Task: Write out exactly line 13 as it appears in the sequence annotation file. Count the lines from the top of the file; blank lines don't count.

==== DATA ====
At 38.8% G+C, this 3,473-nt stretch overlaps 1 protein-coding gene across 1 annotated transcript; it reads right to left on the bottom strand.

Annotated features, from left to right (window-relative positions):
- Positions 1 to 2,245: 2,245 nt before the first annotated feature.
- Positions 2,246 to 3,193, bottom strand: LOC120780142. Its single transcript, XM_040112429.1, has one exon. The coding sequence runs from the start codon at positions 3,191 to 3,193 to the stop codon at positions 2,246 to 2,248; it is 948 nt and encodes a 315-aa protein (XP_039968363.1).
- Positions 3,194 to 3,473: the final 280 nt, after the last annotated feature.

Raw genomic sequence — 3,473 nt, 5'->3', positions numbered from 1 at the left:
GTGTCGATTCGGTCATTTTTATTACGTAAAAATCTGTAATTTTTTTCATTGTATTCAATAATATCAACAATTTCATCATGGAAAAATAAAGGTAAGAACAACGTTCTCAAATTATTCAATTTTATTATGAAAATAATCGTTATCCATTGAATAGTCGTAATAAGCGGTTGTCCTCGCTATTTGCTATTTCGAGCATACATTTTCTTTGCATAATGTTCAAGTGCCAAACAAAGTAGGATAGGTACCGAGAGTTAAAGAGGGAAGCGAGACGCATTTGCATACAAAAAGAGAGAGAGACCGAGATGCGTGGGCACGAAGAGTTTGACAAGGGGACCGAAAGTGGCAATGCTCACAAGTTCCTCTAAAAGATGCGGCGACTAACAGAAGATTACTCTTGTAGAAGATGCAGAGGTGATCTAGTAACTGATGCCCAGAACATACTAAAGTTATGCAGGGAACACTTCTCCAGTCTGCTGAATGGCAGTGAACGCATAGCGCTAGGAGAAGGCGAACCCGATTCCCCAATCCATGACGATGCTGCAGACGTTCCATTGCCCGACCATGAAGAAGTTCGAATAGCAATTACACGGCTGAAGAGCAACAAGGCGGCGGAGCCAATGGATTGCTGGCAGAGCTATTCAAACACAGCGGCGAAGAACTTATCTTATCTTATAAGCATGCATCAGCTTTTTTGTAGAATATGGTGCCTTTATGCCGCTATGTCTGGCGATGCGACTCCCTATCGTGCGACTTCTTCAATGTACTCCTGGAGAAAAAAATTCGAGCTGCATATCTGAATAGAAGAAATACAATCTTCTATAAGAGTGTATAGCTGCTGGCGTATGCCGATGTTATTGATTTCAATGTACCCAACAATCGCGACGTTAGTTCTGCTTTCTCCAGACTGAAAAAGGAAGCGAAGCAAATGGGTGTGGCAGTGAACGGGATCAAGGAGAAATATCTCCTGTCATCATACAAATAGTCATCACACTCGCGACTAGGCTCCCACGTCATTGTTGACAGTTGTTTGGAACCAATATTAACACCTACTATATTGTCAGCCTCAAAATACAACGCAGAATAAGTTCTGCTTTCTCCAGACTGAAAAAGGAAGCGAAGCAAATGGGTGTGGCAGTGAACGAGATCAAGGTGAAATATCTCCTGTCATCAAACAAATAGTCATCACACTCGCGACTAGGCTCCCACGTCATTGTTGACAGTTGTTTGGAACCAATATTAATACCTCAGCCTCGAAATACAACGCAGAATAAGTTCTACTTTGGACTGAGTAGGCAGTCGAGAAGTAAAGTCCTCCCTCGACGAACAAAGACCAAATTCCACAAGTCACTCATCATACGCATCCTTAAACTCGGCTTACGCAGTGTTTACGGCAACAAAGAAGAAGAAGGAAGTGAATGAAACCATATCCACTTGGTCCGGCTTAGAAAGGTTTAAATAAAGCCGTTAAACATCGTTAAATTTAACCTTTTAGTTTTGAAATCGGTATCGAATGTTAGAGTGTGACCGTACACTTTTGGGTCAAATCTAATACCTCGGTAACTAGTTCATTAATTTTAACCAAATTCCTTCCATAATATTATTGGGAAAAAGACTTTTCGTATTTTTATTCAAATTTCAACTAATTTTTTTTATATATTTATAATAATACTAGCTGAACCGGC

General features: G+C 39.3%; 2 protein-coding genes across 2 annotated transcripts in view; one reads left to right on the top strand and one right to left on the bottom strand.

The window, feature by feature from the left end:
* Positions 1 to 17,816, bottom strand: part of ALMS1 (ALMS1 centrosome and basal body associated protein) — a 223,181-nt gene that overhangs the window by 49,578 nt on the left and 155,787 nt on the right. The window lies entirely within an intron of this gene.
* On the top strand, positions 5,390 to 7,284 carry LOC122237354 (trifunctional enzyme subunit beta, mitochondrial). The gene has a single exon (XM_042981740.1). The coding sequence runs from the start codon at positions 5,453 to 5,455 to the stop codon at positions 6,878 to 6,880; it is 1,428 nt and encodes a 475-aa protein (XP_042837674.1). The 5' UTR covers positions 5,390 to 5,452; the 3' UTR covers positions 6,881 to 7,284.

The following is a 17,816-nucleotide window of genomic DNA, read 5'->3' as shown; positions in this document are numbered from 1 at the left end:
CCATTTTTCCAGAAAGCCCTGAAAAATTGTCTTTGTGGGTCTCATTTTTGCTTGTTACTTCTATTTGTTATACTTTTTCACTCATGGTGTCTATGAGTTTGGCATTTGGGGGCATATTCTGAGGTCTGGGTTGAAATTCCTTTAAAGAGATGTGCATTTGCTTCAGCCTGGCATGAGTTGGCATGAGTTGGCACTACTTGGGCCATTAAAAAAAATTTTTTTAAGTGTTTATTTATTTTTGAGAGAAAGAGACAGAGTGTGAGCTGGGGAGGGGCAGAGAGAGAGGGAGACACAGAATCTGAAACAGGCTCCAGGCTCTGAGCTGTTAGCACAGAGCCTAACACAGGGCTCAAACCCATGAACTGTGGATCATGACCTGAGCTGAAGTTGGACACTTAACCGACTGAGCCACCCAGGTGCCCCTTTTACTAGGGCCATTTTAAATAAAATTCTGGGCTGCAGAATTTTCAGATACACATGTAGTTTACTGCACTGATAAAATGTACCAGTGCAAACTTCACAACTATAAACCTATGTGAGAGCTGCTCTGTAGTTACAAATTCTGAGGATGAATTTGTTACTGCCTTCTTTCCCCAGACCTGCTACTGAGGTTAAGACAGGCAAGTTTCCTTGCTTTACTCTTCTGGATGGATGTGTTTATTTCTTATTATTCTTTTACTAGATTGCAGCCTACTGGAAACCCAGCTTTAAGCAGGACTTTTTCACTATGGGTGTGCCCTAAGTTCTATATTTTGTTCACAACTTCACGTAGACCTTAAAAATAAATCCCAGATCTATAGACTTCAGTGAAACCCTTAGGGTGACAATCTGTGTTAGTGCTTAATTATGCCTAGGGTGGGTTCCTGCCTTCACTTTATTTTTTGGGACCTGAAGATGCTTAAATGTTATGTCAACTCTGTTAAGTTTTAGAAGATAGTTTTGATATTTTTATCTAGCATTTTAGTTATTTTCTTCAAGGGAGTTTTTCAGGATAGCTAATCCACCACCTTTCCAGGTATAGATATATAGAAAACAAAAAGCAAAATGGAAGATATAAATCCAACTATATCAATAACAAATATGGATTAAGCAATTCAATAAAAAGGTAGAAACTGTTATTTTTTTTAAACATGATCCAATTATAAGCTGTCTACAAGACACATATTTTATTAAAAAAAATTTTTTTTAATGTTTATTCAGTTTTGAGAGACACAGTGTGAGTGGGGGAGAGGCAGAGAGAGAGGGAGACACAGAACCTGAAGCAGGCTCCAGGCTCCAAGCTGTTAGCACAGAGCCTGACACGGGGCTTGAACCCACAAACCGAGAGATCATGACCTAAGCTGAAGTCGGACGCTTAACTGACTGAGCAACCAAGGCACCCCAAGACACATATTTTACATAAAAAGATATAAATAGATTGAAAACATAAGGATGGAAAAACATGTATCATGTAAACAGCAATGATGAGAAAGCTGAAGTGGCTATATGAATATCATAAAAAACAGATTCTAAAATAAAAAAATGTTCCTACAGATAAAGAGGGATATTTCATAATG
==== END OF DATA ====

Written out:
CCATTTTTCCAGAAAGCCCTGAAAAATTGTCTTTGTGGGTCTCATTTTTGCTTGTTACTTCTATTTGTTATACTTTTTCACTCATGGTGTCTATGAGTTTGGCATTTGGGGGCATATTCTGAGGTCTGGGTTGAAATTCCTTTAAAGAGATGTGCATTTGCTTCAGCCTGGCATGAGTTGGCATGAGTTGGCACTACTTGGGCCATTAAAAAAAATTTTTTTAAGTGTTTATTTATTTTTGAGAGAAAGAGACAGAGTGTGAGCTGGGGAGGGGCAGAGAGAGAGGGAGACACAGAATCTGAAACAGGCTCCAGGCTCTGAGCTGTTAGCACAGAGCCTAACACAGGGCTCAAACCCATGAACTGTGGATCATGACCTGAGCTGAAGTTGGACACTTAACCGACTGAGCCACCCAGGTGCCCCTTTTACTAGGGCCATTTTAAATAAAATTCTGGGCTGCAGAATTTTCAGATACACATGTAGTTTACTGCACTGATAAAATGTACCAGTGCAAACTTCACAACTATAAACCTATGTGAGAGCTGCTCTGTAGTTACAAATTCTGAGGATGAATTTGTTACTGCCTTCTTTCCCCAGACCTGCTACTGAGGTTAAGACAGGCAAGTTTCCTTGCTTTACTCTTCTGGATGGATGTGTTTATTTCTTATTATTCTTTTACTAGATTGCAGCCTACTGGAAACCCAGCTTTAAGCAGGACTTTTTCACTATGGGTGTGCCCTAAGTTCTATATTTTGTTCACAACTTCACGTAGACCTTAAAAATAAATCCCAGATCTATAGACTTCAGTGAAACCCTTAGGGTGACAATCTGTGTTAGTGCTTAATTATGCCTAGGGTGGGTTCCTGCCTTCACTTTATTTTTTGGGACCTGAAGATGCTTAAATGTTATGTCAACTCTGTTAAGTTTTAGAAGATAGTTTTGATATTTTTATCTAGCATTTTAGTTATTTTCTTCAAGGGAGTTTTTCAGGATAGCTAATCCACCACCTTTCCAGGTATAGATATATAGAAAACAAAAAGCAAAATGGAAGATATAAATCCAACTATATCAATAACAAATATGGATTAAGCAATTCAATAAAAAGGTAGAAACTGTTATTTTTTTTAAACATGATCCAATTATAAGCTGTCTACAAGACACATATTTTATTAAAAAAAATTTTTTTTAATGTTTATTCAGTTTTGAGAGACACAGTGTGAGTGGGGGAGAGGCAGAGAGAGAGGGAGACACAGAACCTGAAGCAGGCTCCAGGCTCCAAGCTGTTAGCACAGAGCCTGACACGGGGCTTGAACCCACAAACCGAGAGATCATGACCTAAGCTGAAGTCGGACGCTTAACTGACTGAGCAACCAAGGCACCCCAAGACACATATTTTACATAAAAAGATATAAATAGATTGAAAACATAAGGATGGAAAAACATGTATCATGTAAACAGCAATGATGAGAAAGCTGAAGTGGCTATATGAATATCATAAAAAACAGATTCTAAAATAAAAAAATGTTCCTACAGATAAAGAGGGATATTTCATAATG